Scottsdale (AZ) – Sony’s Playstation Portable (PSP) was the best-selling portable game console in 2005, but the Nintendo DS has turned the tables this year: According to market research firm In-Stat, the Nintendo may ship 25 to 30% more devices than Sony.
“Nintendo followed up successful Japanese and North American launches of its DS product in late 2004 with a successful introduction in Europe in the first quarter of 2005,” said Brian O’Rourke, In-Stat analyst. “The DS’s two screens have proven popular, and have opened up the handheld market to new types of game play, as well as new demographic groups.”
Nintendo has been able to steadily increase sales of the DS system and wrote in its most recent quarter report that it has shipped 16 million units in the 16 months after launch in November 2004. According to industry sources, monthly production levels of the DS hovered around 700,000 in the first half of this year; in June, Nintendo apparently increased production to 2.2 million units per month, which would be in line with the firm’s recent statement that DS hardware sales were up 300% year-over-year in July.
O’Rourke declined to reveal exact shipment numbers for the DS and the PSP but told TG Daily that it was likely that the DS will outship the PSP by 25 to 30% this year.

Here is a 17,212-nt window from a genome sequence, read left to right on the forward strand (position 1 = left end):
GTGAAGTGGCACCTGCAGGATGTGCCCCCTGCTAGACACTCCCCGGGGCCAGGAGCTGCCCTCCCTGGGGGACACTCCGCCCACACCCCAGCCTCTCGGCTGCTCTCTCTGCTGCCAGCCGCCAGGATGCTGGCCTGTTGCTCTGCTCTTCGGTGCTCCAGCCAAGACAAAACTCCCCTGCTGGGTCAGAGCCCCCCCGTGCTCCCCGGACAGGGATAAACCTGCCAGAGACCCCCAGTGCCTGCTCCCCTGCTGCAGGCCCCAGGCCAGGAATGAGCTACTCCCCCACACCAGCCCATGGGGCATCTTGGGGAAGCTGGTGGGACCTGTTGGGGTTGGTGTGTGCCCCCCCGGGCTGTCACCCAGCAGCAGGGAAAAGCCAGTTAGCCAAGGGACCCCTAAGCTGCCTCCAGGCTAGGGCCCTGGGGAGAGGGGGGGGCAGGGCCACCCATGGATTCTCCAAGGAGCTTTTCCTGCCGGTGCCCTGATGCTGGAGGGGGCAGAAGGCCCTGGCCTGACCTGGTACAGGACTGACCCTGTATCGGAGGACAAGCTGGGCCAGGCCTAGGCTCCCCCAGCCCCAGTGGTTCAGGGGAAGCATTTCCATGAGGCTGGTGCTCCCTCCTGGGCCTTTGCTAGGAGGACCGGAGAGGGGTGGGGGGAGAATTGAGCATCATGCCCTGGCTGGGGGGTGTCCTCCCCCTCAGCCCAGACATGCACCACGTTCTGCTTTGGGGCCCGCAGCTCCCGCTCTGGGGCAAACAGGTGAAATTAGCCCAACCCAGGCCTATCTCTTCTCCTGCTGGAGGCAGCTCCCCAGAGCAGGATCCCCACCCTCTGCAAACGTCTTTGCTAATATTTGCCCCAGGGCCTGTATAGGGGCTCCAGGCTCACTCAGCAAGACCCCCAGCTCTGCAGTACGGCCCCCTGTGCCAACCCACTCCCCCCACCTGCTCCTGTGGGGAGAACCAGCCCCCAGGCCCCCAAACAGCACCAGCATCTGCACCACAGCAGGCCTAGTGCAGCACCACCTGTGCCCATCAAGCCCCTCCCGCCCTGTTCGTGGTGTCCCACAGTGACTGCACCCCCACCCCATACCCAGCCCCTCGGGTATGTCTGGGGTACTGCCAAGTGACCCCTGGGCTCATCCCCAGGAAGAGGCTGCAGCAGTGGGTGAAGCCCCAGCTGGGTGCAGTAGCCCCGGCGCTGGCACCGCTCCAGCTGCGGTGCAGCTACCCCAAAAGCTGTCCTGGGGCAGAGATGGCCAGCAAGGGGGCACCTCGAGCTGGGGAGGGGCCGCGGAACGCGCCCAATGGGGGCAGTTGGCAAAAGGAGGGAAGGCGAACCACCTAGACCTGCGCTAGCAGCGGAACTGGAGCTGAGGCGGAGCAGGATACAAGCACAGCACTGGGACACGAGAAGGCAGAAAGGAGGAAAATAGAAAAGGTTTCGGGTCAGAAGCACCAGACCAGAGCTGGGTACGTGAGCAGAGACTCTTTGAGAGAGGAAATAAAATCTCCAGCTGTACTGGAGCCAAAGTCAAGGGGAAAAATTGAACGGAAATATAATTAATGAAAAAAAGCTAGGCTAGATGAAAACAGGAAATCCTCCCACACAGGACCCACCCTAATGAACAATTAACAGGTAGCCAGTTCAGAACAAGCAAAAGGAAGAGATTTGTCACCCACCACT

Nintendo DS Lite
And if the analyst is right, then Sony could be stuck in a dilemma the company may not be able to fix in the short term: Nintendo was able to use the dual-screen technology in combination with new types of game titles – such as Brain Age – to reach new demographics such as women and 30+ year old customers. “If you combine that with DS’ price you have a fairly attractive package,” the analyst said.
Sony recently reduced the price of the PSP from $250 to $200. However, that is still well above the DS’ $130 and can be considered as a simple un-bundling of console and the standard game that was included in the PSP package. O’Rourke believes that Sony may be cutting the price of the PSP as a reaction to the DS’ success later this year. While Sony has not announced such a move yet, O’Rourke believes that the PSP will drop into the range between $150 and $170.
But even a drastic price cut will not allow Sony to change the PSP’s feature set or quickly create a new killer application to boost sales: UMD-based movies have enjoyed early success, but are slowly disappearing from the market. And the PSP lacks true blockbuster game titles such as Nintendo’s Super Mario Bros., which has sold more than one million copies within three months after launch.
At least for now, it appears that Nintendo’s concept to offer a more traditional game console attracts many more buyers than Sony’s idea to offer a portable multimedia device that plays games, but also offers web browsing and an audio player.